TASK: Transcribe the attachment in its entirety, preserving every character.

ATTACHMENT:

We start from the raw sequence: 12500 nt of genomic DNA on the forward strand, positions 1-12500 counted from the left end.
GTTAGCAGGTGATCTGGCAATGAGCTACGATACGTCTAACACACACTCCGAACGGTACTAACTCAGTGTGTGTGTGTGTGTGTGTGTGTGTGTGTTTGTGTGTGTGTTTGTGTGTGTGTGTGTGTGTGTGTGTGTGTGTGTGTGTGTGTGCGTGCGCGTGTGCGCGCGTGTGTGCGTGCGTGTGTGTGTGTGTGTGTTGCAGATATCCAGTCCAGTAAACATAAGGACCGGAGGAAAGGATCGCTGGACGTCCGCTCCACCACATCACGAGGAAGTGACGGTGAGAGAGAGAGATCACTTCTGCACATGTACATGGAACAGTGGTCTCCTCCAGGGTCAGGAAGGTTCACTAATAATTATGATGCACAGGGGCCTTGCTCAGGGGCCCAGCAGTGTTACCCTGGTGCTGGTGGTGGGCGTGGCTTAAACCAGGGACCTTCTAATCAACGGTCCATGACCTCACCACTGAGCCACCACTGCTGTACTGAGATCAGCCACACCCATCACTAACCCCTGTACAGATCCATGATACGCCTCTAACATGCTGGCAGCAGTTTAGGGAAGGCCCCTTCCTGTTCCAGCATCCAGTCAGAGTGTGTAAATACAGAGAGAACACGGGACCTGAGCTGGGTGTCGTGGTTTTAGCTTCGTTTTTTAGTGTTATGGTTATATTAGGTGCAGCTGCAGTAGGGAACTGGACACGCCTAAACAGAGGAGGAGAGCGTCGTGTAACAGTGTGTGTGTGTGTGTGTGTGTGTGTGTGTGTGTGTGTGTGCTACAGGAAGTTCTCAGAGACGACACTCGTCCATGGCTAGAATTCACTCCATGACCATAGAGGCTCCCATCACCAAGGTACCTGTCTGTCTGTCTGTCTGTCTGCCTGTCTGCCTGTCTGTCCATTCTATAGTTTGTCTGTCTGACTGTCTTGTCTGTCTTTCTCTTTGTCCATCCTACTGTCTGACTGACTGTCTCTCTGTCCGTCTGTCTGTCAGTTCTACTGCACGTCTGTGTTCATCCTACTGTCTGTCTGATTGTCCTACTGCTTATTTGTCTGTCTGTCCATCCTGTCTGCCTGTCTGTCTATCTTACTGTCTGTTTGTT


We start from the raw sequence: 12500 nt of genomic DNA on the forward strand, positions 1-12500 counted from the left end.
GTTAGCAGGTGATCTGGCAATGAGCTACGATACGTCTAACACACACTCCGAACGGTACTAACTCAGTGTGTGTGTGTGTGTGTGTGTGTGTGTGTTTGTGTGTGTGTTTGTGTGTGTGTGTGTGTGTGTGTGTGTGTGTGTGTGTGTGTGCGTGCGCGTGTGCGCGCGTGTGTGCGTGCGTGTGTGTGTGTGTGTGTTGCAGATATCCAGTCCAGTAAACATAAGGACCGGAGGAAAGGATCGCTGGACGTCCGCTCCACCACATCACGAGGAAGTGACGGTGAGAGAGAGAGATCACTTCTGCACATGTACATGGAACAGTGGTCTCCTCCAGGGTCAGGAAGGTTCACTAATAATTATGATGCACAGGGGCCTTGCTCAGGGGCCCAGCAGTGTTACCCTGGTGCTGGTGGTGGGCGTGGCTTAAACCAGGGACCTTCTAATCAACGGTCCATGACCTCACCACTGAGCCACCACTGCTGTACTGAGATCAGCCACACCCATCACTAACCCCTGTACAGATCCATGATACGCCTCTAACATGCTGGCAGCAGTTTAGGGAAGGCCCCTTCCTGTTCCAGCATCCAGTCAGAGTGTGTAAATACAGAGAGAACACGGGACCTGAGCTGGGTGTCGTGGTTTTAGCTTCGTTTTTTAGTGTTATGGTTATATTAGGTGCAGCTGCAGTAGGGAACTGGACACGCCTAAACAGAGGAGGAGAGCGTCGTGTAACAGTGTGTGTGTGTGTGTGTGTGTGTGTGTGTGTGTGTGTGTGCTACAGGAAGTTCTCAGAGACGACACTCGTCCATGGCTAGAATTCACTCCATGACCATAGAGGCTCCCATCACCAAGGTACCTGTCTGTCTGTCTGTCTGTCTGCCTGTCTGCCTGTCTGTCCATTCTATAGTTTGTCTGTCTGACTGTCTTGTCTGTCTTTCTCTTTGTCCATCCTACTGTCTGACTGACTGTCTCTCTGTCCGTCTGTCTGTCAGTTCTACTGCACGTCTGTGTTCATCCTACTGTCTGTCTGATTGTCCTACTGCTTATTTGTCTGTCTGTCCATCCTGTCTGCCTGTCTGTCTATCTTACTGTCTGTTTGTT